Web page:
In my opinion, someday you might even see an interchange between the 2 personal health records as well. When you stop and think about it both companies share the internet too, part of both Microsoft and Google are what I currently use, so even as competitors software folks learned a long time ago about teamwork in essence. When someone write a good piece of code, even your biggest competitor is an admirer, and maybe that sounds foreign to many as competition functions in other industries is not the same. Steve Ballmer has said that vocally in many of his talks about “great code” and that nothing happens until it’s implemented….developers….developers….developers. You can find plenty of those examples on YouTube.
Again, in my opinion only I see both of these platforms with a ton of room for growth to benefit consumers, we just need better education on that end though for all to take advantage. Eventually with the electronic medical devices appearing so quickly on the scene, perhaps a new level of aggregation might be needed to help the doctors too. When you stop and think about it there are new devices showing up every day and how in the world is a doctor going to be able to follow and use all those results reported, a daunting task for the already overloaded MDs.
Perhaps we could see a new level here with Physician Portals to help make this issue easier for the doctors with one central portal to review for device generated data. Also, if something along this line is not realized, it’s a big expense too for the device folks to create integrated solutions for the EMR companies too, again a lot more code to be written.
The PHR can be a solution with a Physician’s Portal to accumulate and all the data into one dashboard, as allowed by the patient to share. This also stands to strengthen the patient/doctor relationship instead of further fragmentation as we are starting to see now. Doctors need simple to use and expeditious data flow charts to give them the information they need in real time and an extension of the PHR for the physician side of this could be a solution. With HL7 capabilities the physician could perhaps import the data into the EMR or EHR and then it becomes part of the chart, again this is done with the permission of the patient allowing the information to be shared, so maybe we could someday see a DPHR, Doctors Personal Health Record.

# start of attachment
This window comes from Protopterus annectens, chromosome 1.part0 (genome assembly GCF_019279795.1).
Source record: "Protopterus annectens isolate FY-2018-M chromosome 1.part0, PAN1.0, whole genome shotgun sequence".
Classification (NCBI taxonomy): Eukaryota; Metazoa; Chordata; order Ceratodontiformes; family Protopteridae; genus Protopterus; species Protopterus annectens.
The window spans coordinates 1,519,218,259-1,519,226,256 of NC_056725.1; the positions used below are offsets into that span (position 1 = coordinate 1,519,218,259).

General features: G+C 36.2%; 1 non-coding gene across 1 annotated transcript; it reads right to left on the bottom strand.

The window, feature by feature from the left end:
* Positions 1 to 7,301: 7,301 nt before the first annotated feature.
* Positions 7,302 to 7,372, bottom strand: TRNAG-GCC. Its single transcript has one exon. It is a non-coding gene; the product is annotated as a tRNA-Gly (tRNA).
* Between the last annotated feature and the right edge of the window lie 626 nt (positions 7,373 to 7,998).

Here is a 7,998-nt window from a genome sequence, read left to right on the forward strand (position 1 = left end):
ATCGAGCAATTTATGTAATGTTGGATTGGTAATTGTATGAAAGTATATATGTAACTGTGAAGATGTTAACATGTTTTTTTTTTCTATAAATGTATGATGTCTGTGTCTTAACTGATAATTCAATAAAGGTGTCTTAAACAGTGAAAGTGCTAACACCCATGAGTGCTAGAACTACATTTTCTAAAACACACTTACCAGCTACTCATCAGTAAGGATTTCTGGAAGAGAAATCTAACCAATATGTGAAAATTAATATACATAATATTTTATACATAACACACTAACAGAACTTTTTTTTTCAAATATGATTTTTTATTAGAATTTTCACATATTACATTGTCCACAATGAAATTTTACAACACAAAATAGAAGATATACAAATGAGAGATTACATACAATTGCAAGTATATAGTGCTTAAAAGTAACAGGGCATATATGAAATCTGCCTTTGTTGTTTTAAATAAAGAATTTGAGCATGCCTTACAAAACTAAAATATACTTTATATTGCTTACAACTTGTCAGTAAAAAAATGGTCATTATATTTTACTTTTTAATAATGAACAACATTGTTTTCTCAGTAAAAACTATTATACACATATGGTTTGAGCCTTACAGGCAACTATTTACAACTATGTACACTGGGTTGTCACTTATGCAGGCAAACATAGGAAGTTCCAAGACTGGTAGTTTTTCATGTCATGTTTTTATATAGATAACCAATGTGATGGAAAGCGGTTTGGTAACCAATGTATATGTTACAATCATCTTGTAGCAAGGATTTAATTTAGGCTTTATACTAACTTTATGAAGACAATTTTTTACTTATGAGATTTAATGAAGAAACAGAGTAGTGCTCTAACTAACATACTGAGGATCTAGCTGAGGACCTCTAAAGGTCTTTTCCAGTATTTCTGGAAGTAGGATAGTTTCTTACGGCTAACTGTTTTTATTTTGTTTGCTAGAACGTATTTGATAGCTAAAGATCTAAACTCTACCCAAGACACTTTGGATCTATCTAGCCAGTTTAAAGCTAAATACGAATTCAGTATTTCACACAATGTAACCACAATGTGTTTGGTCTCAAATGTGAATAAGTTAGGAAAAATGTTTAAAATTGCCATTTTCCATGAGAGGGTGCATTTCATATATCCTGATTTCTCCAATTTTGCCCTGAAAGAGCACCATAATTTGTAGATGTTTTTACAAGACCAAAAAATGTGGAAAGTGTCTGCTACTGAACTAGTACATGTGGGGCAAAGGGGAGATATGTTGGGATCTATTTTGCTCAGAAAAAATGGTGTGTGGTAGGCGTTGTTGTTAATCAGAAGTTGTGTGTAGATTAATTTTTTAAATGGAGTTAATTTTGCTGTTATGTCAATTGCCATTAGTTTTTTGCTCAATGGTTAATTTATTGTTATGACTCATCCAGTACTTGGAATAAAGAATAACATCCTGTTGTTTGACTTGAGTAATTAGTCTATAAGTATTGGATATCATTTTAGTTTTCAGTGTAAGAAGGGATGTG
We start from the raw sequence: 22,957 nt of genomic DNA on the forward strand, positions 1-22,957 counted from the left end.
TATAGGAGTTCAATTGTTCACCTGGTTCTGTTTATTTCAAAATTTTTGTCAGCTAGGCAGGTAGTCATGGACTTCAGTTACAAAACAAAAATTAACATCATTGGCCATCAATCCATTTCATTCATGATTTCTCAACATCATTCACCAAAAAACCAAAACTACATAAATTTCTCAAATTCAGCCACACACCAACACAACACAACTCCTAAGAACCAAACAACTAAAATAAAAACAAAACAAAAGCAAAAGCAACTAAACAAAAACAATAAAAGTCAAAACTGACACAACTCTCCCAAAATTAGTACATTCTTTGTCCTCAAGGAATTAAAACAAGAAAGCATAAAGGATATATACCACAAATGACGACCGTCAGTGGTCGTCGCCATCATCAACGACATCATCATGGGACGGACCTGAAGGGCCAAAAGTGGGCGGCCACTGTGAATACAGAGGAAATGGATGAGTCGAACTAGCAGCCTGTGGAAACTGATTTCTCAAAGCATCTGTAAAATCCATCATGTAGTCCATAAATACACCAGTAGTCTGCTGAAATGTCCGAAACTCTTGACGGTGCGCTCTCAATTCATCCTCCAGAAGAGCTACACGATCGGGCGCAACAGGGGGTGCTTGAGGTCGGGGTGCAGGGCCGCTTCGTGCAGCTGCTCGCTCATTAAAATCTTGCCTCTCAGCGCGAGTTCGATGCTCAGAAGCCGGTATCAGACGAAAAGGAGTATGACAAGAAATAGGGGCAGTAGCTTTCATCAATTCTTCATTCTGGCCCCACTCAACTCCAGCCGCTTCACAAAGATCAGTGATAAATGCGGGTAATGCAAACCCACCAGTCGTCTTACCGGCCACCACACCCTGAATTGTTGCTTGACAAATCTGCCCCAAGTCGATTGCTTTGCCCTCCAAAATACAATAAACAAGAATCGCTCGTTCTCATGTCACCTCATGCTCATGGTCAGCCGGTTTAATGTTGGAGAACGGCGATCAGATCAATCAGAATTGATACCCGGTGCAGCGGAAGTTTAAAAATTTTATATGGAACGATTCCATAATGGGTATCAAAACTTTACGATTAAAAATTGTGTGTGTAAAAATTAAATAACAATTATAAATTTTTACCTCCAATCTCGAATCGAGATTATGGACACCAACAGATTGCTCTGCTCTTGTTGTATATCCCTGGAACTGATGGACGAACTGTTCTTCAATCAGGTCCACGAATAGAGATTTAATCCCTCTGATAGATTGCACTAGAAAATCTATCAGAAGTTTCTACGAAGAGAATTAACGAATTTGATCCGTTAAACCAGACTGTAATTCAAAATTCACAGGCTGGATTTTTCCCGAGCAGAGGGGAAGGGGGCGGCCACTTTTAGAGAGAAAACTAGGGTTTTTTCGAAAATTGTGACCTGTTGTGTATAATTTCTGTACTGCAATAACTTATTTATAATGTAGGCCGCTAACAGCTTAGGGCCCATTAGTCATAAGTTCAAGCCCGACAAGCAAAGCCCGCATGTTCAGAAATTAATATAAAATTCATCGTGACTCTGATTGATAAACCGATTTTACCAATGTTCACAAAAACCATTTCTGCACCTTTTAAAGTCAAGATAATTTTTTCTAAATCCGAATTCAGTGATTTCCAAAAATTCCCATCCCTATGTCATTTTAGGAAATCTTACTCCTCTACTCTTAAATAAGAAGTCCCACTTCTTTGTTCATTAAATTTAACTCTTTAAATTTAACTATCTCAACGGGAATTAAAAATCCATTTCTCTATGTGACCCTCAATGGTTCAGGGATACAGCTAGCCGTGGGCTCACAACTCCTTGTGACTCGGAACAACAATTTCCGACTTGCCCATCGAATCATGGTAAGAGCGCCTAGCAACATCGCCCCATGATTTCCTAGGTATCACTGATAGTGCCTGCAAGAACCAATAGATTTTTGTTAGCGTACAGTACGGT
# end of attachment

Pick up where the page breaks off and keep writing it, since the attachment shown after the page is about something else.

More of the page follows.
If a doctor and patient were in agreement to share this information with outside 3rd parties, it would also be their choice. At any rate there needs to be a unified area for all of this to come together for the physicians so read and analyze quickly.
Clinical Trials can work with PHRs too and Trialx is one company already integrating in that direction with their information. When a physician is reviewing the DPHR portal report for example, one click could allow showing the availability of clinical trials for the patient too. Again, this area is up to the patient pretty much to explore, but at least via the portal a physician would be aware of a trial available.
As mentioned, Microsoft might be one step up here with integrating with Amalga, but this is something ever one could use, working with various software systems so doctors anywhere could have a unified portal to view device data information as it has been gathered. Microsoft already has several vendors who are working with HealthVault to collect via blue tooth and USB devices with the patients, the only thing missing is a quick and convenient way to get the information to the doctors, the “DPHR” maybe? BD
(CNET) -- Microsoft and Google, the Hatfields and McCoy's of the high-tech industry, have carried their scrap into the race to digitize health care.
The tech rivals launched similar personal health record services in 2007. Both are pitching consumers on an electronic record that they can control and share, as they see fit, with health care providers.
With Google Health and Microsoft's HealthVault, consumers can maintain a digital health record that contains various data from medical offices, hospitals, pharmacies, and even patients themselves.
But as the warring tech giants extend their reach into health care, they are saying nice things about one another -- at least for now.
"I love Google Health," said Sean Nolan, the chief architect of Microsoft's HealthVault service. "What they are trying to do is a good thing... We are in the same boat. We're not really fighting with these guys. We're all trying to make it work.
Microsoft and Google aren't alone in this space. WebMD and Revolution Health also offer tools for building a personal health record. Efforts like those of Dossia and Aetna's ActiveHealth Management unit are working directly with employers to offer health record options to workers. Meanwhile some providers, such as Kaiser Permanente, also offer their own health records.